The Happy Technologist Interesting Geekdom


Heritage Health Prize: On Algorithms, Rights, Patents and Patients

So my goal for the weekend was to submit an entry to the Heritage Health Prize. It took me until Monday night (have to work off-hours, this isn't a work-sponsored event), but our team (the Data Monkeys) (with Jeremi and Chris at this point) are now entered and somewhat amazingly NOT in last place! Yay!

But I'm ahead of myself... the Heritage Health Prize is a data competition run through Kaggle, who runs these sorts of things. It's a $3-Million prize competition for a method of predicting what hospital patients will spend time in a hospital given their prior years' medical history.

I've been wanting to enter something like this for a while. I don't house any real hopes of winning (I have some fake hopes, of course); this sort of money attracts teams with far more depth of experience in data mining algorithms than I have -- our team leans more towards data management, but not analytics. Still, this is an opportunity to head in that direction, so I'm going to take it.

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Data Ethics, Privacy, and Responsibility

We've seen a lot of high profile data privacy and data leak issues in the news lately.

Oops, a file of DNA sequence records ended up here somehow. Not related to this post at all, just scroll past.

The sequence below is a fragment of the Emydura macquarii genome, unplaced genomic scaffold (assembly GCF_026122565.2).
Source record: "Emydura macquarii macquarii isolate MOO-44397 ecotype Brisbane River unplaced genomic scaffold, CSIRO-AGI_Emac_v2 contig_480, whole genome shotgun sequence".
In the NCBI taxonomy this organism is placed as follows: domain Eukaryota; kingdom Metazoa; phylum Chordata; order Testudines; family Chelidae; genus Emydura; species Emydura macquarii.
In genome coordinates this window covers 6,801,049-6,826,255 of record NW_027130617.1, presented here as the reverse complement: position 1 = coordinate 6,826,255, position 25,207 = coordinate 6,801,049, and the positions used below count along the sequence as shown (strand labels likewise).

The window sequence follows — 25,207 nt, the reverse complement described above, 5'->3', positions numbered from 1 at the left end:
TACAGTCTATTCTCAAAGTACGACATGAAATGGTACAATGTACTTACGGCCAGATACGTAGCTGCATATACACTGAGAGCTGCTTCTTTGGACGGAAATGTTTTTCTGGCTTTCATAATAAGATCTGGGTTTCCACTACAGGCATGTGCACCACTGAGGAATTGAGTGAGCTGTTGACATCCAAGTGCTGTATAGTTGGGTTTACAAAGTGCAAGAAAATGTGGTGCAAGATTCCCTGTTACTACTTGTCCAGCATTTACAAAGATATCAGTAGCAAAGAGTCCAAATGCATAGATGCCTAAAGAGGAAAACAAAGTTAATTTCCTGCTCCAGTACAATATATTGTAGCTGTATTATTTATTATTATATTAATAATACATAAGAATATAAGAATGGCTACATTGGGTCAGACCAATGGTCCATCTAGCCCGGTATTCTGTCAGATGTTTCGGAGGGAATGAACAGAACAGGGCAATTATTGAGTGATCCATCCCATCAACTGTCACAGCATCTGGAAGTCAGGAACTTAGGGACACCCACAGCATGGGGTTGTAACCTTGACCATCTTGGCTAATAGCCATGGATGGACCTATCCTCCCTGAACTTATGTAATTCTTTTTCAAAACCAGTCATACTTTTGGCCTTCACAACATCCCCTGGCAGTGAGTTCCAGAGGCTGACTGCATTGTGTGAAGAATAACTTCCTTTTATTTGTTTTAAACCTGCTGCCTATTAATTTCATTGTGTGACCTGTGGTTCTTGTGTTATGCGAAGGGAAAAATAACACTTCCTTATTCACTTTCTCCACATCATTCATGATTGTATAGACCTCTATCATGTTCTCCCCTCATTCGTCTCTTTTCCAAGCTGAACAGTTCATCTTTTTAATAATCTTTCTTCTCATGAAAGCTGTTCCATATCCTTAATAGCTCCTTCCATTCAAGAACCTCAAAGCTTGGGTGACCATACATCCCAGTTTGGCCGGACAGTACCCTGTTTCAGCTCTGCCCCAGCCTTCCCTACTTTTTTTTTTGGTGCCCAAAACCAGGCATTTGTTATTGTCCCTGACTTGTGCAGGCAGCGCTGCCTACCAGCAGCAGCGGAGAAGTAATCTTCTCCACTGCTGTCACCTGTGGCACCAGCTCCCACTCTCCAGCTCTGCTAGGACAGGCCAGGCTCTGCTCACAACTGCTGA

And I'm sure the list could go on and on and on...


Visualization and Data Topics

Topics near and dear to my heart, largely because they keep me employed, absolutely include all things Data related. In particular, lately, Data Visualization has been a hot topic. We got to attend a presentation today by Frank van Ham about some IBM offerings in the Data Visualization space.

IBM has some pretty cool things going on.  Sadly for us tinkerers, a lot of their cool stuff is either tied to expensive proprietary software, or simply way too complicated to just play around in your free hours with a random data set and a laptop.  Fortunately, Frank reminded me that there are a lot of tools out there, that can let you do just that sort of playing, and often with a tiny footprint and for free.  IBM, for example, runs Many Eyes, which is apparently now bearing their Cognos brand, and which allows you to play with a ton of cool visualizations without too much more than a web browser.

Many Eyes isn't alone, though... right now I've got over a hundred decent sites tagged "visualization" over at Many Eyes is one of them; Protovis, Processing.js, Flare, and many others provide a rich playing field for starting with visualization. Some of these are tools, others are examples, but there's plenty to look through so you can gain inspiration or code snippets.